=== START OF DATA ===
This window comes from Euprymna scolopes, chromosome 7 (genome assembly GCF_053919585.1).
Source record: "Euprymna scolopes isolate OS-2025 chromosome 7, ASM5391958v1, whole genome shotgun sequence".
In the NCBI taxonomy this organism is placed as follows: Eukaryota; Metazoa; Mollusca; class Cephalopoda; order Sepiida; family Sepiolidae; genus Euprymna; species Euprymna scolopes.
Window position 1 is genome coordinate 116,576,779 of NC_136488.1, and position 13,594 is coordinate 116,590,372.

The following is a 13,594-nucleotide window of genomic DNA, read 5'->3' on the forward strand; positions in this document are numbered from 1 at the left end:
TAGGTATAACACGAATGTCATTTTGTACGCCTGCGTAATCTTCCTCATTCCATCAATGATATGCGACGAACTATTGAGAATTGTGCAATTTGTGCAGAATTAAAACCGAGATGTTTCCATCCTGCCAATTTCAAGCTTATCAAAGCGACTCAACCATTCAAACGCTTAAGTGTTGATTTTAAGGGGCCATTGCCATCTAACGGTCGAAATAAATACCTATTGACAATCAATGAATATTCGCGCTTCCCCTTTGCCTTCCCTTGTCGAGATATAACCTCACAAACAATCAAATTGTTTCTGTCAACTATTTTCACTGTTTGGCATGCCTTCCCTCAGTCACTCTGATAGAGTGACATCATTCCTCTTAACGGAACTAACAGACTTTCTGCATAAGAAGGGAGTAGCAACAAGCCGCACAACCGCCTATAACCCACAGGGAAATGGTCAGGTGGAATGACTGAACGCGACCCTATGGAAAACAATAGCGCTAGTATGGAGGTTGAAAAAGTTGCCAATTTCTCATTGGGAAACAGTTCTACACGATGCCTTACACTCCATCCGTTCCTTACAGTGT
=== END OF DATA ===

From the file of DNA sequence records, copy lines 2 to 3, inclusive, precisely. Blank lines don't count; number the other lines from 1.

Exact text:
Source record: "Euprymna scolopes isolate OS-2025 chromosome 7, ASM5391958v1, whole genome shotgun sequence".
In the NCBI taxonomy this organism is placed as follows: Eukaryota; Metazoa; Mollusca; class Cephalopoda; order Sepiida; family Sepiolidae; genus Euprymna; species Euprymna scolopes.